I have a sister that has two fine human boys as well as several other children in the form of a little dog and several cats. She loves them all just as much as the others. She mourns when some of her children reach the ends of their natural life long before she does, but that pain doesn’t stop her from loving them just the same.
I have another sister who is single with no human children, but has an aging cat that she took in as her child when the cat was already half-way through the cat’s natural lifespan. For a short time we had that cat with us at the last house when my sister was staying at a place that didn’t allow pets. Said sister rejoiced when she got a new apartment because it meant she could live with her little daughter again.
Again, I have another sister (yes, my parents had eight kids, there’s a ton of us) who does not view her pets as children. She still loves them and mourns them when they reach the ends of their lives. She has always been the quickest of my siblings to bring home dogs and cats because those animals actually followed her home of their own free will. They are still considered members of her family, but they are not her children.
Family and friends come in all shapes and sizes and species. They come at different times in our lives. Many come as complete surprises while others were carefully planned, but they come all the same. But just as humans need different things at different times, the same is true of dogs and cats.
Each being on this planet is different, even, or maybe especially, those that are of the same species.
There are, after all, just as many stories out there about animals adopting orphaned young from a completely different species. (In fact, I have a pair of ducks that hatched and raised a pair of chickens who follow them everywhere, as well as a pair of dogs that have three young, two of which are cats while the third is their own actual blood offspring.)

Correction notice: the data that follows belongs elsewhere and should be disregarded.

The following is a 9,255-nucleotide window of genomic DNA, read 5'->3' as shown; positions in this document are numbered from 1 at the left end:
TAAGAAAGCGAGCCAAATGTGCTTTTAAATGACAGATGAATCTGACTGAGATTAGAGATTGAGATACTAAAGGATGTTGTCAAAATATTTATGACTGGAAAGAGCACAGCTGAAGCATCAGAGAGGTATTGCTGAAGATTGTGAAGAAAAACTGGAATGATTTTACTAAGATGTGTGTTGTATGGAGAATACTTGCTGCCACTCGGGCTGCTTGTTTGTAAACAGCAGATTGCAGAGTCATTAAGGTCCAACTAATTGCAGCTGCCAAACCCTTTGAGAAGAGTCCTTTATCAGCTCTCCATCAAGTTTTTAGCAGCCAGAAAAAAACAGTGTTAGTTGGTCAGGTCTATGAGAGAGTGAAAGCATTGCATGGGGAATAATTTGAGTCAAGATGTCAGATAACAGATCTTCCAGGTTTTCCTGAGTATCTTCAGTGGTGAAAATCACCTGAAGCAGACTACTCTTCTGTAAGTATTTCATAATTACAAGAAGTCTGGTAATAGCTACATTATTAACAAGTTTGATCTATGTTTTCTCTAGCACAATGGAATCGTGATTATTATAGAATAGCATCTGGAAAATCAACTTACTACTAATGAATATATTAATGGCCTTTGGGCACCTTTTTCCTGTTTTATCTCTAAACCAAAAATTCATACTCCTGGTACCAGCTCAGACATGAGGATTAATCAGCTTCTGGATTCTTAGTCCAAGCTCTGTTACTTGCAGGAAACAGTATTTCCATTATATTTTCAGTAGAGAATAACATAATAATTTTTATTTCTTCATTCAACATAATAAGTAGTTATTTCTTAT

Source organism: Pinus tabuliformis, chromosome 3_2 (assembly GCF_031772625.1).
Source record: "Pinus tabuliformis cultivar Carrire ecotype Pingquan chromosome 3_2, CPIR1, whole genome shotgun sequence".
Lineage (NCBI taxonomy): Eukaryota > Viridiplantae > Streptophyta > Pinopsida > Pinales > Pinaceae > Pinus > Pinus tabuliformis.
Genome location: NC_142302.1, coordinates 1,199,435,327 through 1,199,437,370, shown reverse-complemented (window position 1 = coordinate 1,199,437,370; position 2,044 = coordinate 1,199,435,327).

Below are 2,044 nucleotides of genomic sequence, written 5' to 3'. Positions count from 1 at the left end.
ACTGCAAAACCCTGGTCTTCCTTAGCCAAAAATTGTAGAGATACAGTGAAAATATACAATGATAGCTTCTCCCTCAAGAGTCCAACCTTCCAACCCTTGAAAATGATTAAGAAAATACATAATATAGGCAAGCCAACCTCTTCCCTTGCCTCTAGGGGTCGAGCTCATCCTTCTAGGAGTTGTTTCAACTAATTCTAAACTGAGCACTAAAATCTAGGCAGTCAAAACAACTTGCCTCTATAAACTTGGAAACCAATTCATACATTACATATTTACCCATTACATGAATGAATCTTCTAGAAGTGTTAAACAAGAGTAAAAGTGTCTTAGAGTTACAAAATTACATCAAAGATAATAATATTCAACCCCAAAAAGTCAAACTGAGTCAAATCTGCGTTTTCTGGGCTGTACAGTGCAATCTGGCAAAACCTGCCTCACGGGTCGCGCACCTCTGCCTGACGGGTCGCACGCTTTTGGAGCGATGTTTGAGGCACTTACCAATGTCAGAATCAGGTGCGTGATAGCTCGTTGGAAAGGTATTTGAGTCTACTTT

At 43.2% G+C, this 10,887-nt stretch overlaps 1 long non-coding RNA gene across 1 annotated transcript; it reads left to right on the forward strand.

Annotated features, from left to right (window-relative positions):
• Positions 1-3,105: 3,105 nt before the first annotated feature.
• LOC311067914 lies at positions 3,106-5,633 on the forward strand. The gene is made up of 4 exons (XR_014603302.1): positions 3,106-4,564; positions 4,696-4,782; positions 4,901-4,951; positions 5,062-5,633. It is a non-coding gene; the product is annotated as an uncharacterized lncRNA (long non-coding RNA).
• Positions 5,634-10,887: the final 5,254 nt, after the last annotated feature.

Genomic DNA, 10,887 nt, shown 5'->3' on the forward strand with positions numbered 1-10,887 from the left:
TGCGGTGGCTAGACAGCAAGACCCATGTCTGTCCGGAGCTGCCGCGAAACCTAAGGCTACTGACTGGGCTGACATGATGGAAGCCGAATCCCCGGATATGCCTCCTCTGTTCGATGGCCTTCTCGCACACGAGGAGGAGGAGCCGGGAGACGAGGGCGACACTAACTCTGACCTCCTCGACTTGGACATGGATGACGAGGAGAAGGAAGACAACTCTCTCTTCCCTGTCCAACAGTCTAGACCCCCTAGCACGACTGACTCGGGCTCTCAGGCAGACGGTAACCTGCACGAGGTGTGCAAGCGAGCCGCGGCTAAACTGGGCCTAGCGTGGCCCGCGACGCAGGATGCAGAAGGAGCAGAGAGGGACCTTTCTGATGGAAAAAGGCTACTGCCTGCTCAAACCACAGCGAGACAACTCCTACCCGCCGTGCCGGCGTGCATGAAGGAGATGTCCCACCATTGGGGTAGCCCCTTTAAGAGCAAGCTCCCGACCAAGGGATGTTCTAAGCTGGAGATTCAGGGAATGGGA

So I’ve been prescribed more aerobic exercise by my new neurologist, does hauling buckets of water out to newly planted saplings, herbs, and berry bushes count?
I get to sit in different rooms and listen to Bella call her daughter Ysma from one room to another with kitty chirps.
If it’s Springtime in Utah, my true love gave to me…
Twelve birds trying to pen-brake
Eleven hours of watching MASH
Ten cabinet doors to hang
Nine sleeping dogs and cats
Eight beings with coughs in the house
Seven humans on our land
Six weeks and counting
Five packages of tp in the store
Four adults going nuts
Three dogs that are happy
Two cats that are not
And waking up to freshly fallen snow
So life took an extra turn when I woke up to frozen solid animal waters and snow on the ground. The best part was that I was so tired that I didn’t even notice until my eldest nephew pointed it out to me. I’d been out there before he had when most everything was kind of frost covered and I hadn’t even noticed.
This wasn’t the first time since the Spring Equinox that I’d woken up with snow outside, so I’ve kind of had parts of this bouncing around in my head for a few weeks. Finally got to get it all out, though. (And the reference to coughs was that we all had colds of various degrees. We were tested and came back negative, but somehow still passed our colds off to the dogs. Everyone’s getting better, though.)